|1.||an arrangement of leather straps buckled or looped together, fitted to a draught animal in order that the animal can be attached to and pull a cart|
|2.||something resembling this, esp for attaching something to the body: a parachute harness|
|3.||mountaineering an arrangement of webbing straps that enables a climber to attach himself to the rope so that the impact of a fall is minimized|
|4.||the total system of electrical leads for a vehicle or aircraft|
|5.||weaving the part of a loom that raises and lowers the warp threads, creating the shed|
|6.||archaic armour collectively|
|7.||in harness at one's routine work|
|8.||to put harness on (a horse)|
|10.||to control so as to employ the energy or potential power of: to harness the atom|
|11.||to equip or clothe with armour|
|[C13: from Old French harneis baggage, probably from Old Norse hernest (unattested) provisions, from herr army + nest provisions]|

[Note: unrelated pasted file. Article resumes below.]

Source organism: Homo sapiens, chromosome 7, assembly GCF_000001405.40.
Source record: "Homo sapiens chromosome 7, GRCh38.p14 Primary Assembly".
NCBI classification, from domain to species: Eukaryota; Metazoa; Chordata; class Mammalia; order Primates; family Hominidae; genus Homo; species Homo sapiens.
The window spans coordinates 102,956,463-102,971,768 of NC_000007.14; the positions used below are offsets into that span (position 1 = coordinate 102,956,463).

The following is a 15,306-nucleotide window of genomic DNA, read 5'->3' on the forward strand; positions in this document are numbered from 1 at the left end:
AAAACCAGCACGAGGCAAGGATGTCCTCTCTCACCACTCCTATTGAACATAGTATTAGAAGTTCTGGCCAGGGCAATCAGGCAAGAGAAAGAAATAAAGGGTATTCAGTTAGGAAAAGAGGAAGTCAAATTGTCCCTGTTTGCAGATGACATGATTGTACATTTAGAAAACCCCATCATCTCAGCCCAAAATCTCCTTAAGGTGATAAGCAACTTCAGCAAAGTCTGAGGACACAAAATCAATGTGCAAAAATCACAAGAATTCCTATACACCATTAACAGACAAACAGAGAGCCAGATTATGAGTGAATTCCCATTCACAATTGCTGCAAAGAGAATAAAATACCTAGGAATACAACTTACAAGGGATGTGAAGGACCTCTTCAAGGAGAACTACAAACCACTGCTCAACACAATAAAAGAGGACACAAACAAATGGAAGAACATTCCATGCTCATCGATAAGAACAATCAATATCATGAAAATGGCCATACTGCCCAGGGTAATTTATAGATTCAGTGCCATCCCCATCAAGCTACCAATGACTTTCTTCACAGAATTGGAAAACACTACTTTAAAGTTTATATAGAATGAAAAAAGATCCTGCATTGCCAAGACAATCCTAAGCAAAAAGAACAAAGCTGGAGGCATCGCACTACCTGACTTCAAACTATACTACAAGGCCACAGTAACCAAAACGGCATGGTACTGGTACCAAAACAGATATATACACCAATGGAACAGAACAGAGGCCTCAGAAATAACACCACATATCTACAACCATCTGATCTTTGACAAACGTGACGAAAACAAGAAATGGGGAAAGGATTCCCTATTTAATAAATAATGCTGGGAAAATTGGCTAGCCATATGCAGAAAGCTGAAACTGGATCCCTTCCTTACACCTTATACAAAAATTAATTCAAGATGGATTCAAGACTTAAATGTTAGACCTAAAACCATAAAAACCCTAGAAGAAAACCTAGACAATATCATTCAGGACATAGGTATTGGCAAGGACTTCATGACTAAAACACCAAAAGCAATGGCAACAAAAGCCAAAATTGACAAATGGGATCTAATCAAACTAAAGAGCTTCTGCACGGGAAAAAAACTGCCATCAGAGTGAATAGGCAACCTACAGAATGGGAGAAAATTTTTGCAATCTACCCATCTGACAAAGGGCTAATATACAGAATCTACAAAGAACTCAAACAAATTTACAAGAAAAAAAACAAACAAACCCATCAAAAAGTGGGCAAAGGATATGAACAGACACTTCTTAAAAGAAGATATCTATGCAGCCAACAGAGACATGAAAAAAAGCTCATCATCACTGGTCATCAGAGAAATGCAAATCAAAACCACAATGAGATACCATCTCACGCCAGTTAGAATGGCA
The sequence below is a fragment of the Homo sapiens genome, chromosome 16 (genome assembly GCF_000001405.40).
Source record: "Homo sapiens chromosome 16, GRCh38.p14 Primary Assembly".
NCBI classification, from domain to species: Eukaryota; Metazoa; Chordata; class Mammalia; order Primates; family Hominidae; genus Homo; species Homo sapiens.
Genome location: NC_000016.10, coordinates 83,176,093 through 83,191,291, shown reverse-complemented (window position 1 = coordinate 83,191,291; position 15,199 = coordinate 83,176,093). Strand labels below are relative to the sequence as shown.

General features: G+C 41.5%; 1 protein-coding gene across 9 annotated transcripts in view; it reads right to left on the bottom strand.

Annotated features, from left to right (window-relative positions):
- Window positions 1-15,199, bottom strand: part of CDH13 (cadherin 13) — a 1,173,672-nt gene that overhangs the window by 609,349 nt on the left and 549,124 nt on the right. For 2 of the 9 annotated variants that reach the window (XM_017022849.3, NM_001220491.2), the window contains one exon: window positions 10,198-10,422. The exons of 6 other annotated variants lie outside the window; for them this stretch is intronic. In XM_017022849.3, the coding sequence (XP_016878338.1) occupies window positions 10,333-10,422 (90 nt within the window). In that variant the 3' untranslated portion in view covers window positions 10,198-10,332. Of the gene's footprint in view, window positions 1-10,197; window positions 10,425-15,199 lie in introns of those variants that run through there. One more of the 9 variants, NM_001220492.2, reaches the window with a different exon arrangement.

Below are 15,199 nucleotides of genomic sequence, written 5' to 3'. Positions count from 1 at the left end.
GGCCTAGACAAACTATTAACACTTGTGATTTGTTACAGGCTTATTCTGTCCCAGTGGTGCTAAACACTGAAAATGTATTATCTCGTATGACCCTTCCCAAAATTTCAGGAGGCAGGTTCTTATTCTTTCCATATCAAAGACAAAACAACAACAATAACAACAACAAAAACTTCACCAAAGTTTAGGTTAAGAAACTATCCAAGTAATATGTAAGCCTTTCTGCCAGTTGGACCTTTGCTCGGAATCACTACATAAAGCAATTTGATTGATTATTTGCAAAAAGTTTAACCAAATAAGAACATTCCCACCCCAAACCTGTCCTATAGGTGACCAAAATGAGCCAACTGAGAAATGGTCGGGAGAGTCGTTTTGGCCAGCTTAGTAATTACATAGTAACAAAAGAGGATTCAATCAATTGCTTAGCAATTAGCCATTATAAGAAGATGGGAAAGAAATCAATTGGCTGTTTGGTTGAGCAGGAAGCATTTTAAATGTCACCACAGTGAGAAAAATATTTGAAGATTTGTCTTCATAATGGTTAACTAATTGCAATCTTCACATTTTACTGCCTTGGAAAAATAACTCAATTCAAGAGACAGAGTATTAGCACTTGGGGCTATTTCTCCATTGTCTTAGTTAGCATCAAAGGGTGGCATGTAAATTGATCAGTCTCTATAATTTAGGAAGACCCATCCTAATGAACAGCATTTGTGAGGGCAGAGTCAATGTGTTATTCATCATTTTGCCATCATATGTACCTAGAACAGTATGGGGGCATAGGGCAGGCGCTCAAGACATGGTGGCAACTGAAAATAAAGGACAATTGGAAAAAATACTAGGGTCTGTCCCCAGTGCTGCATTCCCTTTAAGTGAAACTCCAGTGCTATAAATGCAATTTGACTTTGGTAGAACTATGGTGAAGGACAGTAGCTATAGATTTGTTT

(1.) Heb. 'asar, "to bind;" hence the act of fastening animals to a cart (1 Sam. 6:7, 10; Jer. 46:4, etc.). (2.) An Old English word for "armour;" Heb. neshek (2 Chr. 9:24). (3.) Heb. shiryan, a coat of mail (1 Kings 22:34; 2 Chr. 18:33; rendered "breastplate" in Isa. 59:17). (4.) The children of Israel passed out of Egypt "harnessed" (Ex. 13:18), i.e., in an orderly manner, and as if to meet a foe. The word so rendered is probably a derivative from Hebrew _hamesh_ (i.e., "five"), and may denote that they went up in five divisions, viz., the van, centre, two wings, and rear-guard.
see die with one's boots on (in harness) in harness.